Cervical cancer prevention: Everything you need to know about cervical screening

Attending your regular cervical screening appointments is the best way to catch any early changes in your cells and prevent cervical cancer. Although you might be nervous about attending your screen, it’s so important that you get yourself regularly checked.

Here, Dr Jane Benjamin, Women’s Health GP at Roodlane Medical, part of HCA Healthcare UK, answers the top questions related to cervical screening, including what you can do to make yourself comfortable and why you shouldn’t be alarmed if your results come back as abnormal.


What is cervical screening?

Cervical screening checks for human papilloma virus (HPV) infection. If you are found to have a high-risk HPV infection, the cells of the cervix are examined in more detail. It isn’t a test for cancer, but instead a test to look for any abnormal changes to the cervix and help prevent cancer. The test will be performed by a qualified nurse or doctor who will take a small sample of cells for examination. This is a quick and simple process and usually only takes a few minutes.

The sample will be collected using a soft brush, which is then sent to the laboratory to be tested for HPV.

Does a cervical screening test hurt?

Everyone’s experience of cervical screening is different, but most women report no pain or mild discomfort. It’s important to know that there are lots of things that you can do to help make yourself feel more comfortable, such as breathing exercise to help you relax, playing your favourite music during the screen or asking for a smaller speculum (a small tube used to gently open the walls of the vagina).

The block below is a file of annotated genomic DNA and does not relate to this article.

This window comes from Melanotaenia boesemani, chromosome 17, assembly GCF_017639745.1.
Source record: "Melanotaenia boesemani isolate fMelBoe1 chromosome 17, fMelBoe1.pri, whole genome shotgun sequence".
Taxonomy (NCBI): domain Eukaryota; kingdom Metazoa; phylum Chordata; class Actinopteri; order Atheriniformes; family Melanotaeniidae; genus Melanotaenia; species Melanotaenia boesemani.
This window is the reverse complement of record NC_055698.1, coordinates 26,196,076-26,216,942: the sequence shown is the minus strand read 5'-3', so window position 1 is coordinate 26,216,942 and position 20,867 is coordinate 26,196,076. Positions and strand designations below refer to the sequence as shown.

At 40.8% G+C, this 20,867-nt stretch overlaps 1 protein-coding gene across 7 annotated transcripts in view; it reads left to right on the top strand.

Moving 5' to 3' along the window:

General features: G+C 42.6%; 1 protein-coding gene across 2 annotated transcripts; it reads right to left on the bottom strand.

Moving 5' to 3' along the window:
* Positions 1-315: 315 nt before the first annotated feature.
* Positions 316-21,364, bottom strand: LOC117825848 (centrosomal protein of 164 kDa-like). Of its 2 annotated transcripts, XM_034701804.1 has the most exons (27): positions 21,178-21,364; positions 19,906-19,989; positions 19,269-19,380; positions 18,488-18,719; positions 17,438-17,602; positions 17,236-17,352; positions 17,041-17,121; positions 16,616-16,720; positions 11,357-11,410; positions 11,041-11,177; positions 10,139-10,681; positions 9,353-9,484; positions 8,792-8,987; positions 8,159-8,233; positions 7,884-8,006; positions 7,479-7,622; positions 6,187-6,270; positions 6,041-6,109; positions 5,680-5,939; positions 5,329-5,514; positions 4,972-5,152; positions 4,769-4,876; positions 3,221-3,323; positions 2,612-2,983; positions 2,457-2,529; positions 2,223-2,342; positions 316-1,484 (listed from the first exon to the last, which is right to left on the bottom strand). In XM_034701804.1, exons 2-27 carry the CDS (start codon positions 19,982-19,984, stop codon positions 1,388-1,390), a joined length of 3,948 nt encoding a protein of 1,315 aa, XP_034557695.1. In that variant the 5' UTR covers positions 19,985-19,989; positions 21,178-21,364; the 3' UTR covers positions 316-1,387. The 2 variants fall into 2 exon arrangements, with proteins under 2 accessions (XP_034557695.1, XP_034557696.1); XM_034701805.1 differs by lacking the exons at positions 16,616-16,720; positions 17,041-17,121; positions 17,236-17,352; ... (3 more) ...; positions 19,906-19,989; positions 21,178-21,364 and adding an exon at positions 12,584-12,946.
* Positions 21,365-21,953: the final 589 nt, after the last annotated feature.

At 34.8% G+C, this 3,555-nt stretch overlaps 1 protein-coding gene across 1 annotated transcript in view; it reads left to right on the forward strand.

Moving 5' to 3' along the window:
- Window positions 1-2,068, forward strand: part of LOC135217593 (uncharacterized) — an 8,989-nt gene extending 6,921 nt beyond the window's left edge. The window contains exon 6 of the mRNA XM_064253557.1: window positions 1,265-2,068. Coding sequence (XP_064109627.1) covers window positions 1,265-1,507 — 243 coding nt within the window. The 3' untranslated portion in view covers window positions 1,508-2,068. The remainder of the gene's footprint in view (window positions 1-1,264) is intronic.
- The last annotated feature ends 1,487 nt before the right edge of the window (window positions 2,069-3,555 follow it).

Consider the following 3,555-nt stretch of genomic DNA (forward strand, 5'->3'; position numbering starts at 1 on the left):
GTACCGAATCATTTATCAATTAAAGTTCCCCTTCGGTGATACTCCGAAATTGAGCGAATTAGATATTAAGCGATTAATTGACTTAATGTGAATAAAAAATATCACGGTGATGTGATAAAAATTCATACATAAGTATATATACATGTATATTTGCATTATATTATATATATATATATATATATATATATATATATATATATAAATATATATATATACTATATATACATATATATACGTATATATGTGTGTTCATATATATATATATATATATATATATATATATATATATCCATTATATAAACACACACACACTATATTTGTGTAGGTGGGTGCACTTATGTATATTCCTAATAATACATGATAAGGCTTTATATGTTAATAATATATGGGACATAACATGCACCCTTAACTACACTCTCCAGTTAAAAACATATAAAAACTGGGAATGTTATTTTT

If you do find that it’s painful, remember that you can ask the nurse or doctor to stop at any point. It’s also good to tell the healthcare professional if you’re feeling nervous so they can try to make you feel more comfortable. 

How often should I go for cervical screening?

Women between the ages of 25 and 49 will be invited to attend a cervical screening every three years (you will usually receive a letter in the post from your GP). Women aged between 50-64 are invited once every five years, and women over 65 are only invited if an abnormality was picked up during one of their last three cervical screenings.

If you're under the age of 25 and have any concerns about your sexual health, HPV or your risk of developing cervical cancer, then you can speak to your GP to have your cervical screen sooner.

At HCA Healthcare UK we offer cervical screening through our GP services as part of a health screen package or as a regular GP appointment. We can also offer HPV vaccine through our GP services.

What happens if my results come back as abnormal?

For most women, it’s likely that your test result will come back as normal, which means that you don’t need any additional tests, but it’s important you still attend your future cervical screening appointments regularly as changes can develop between screens. 

If your results are abnormal, then you might be told that you have HPV or cell changes – but it’s important to know that an abnormal test result doesn’t mean you have cancer. Depending on the result of your test, you may be advised to have a repeat cervical screening appointment in six months or have another test called a colposcopy, which takes a closer look at your cervix. This is usually done in hospital and your appointment will be no longer than 30 minutes.

During your colposcopy, if abnormal cells are found, they can be removed during the procedure for further examination.  

Why is it important to attend your cervical screening appointment?

By attending your appointments, any changes to the cells in the cervix can be picked up, monitored and treated if necessary. If left untreated, these changes can progress and lead to a cervical cancer diagnosis.

Cervical screening is nothing to worry about and it is over very quickly. It’s such an important step that you can take to look after your own health.